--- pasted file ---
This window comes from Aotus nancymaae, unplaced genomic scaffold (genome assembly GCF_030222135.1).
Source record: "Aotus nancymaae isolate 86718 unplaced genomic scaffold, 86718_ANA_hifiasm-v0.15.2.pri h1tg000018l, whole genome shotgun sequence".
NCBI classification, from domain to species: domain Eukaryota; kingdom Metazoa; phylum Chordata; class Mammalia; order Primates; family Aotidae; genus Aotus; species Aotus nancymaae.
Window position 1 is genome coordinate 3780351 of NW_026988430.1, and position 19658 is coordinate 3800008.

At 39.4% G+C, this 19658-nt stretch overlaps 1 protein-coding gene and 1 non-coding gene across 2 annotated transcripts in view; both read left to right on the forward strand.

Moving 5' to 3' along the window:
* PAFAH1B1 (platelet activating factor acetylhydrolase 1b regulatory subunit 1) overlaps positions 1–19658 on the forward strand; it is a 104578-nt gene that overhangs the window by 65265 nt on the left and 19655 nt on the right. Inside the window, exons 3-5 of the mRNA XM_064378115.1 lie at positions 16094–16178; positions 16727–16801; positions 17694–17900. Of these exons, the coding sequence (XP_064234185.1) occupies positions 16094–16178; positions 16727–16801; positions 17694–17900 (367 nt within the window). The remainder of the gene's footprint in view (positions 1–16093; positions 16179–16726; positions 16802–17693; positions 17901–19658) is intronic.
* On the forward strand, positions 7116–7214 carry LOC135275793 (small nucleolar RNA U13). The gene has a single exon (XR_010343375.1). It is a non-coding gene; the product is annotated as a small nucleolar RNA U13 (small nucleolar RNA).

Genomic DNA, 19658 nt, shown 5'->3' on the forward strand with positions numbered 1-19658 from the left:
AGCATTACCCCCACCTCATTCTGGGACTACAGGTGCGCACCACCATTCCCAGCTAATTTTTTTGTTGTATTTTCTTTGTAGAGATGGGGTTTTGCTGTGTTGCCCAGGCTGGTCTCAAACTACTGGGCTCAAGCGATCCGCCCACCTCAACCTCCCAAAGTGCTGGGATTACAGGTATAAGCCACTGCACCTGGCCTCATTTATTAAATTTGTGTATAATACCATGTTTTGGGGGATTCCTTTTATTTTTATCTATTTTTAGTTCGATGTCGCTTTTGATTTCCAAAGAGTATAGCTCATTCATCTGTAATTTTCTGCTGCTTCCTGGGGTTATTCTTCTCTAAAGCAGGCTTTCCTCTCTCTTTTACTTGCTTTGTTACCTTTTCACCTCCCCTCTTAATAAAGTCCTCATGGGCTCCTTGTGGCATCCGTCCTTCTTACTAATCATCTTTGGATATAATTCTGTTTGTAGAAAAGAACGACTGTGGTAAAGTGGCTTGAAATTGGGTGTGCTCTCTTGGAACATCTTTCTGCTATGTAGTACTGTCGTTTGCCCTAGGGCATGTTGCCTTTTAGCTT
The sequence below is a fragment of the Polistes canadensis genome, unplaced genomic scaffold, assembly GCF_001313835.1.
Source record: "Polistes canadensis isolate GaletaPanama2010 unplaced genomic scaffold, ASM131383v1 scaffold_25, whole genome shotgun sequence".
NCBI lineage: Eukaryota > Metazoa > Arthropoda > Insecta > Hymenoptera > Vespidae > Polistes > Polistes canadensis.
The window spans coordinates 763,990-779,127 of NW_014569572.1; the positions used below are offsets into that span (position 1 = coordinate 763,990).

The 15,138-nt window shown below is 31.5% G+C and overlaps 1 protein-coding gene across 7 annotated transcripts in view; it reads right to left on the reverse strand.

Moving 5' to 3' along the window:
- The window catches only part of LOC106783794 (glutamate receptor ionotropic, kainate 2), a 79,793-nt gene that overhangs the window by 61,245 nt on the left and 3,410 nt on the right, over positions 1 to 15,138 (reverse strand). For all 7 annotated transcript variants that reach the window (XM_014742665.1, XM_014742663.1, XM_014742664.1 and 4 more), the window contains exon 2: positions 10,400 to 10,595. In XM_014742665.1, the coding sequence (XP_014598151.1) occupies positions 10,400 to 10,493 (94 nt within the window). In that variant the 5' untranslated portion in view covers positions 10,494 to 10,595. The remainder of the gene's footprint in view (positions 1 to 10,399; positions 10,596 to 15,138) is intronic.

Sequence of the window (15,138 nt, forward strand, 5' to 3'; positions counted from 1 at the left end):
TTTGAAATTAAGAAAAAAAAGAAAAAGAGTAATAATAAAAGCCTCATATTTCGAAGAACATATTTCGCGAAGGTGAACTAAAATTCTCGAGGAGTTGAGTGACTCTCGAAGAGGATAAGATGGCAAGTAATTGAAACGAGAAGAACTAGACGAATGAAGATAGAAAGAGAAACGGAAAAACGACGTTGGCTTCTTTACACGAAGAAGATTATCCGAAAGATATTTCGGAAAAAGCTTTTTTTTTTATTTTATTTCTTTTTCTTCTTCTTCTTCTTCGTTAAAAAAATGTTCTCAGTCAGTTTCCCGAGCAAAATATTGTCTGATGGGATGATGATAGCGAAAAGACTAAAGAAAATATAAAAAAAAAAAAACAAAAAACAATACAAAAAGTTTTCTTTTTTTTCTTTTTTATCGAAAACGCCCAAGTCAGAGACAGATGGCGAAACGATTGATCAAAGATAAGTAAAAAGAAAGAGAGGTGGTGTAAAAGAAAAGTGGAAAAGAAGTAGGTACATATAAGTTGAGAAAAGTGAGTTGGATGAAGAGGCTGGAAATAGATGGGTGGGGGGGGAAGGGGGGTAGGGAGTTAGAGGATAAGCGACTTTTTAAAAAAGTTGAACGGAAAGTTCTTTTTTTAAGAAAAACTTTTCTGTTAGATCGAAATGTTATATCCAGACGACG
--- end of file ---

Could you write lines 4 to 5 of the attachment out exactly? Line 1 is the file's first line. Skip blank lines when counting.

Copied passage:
Window position 1 is genome coordinate 3780351 of NW_026988430.1, and position 19658 is coordinate 3800008.

At 39.4% G+C, this 19658-nt stretch overlaps 1 protein-coding gene and 1 non-coding gene across 2 annotated transcripts in view; both read left to right on the forward strand.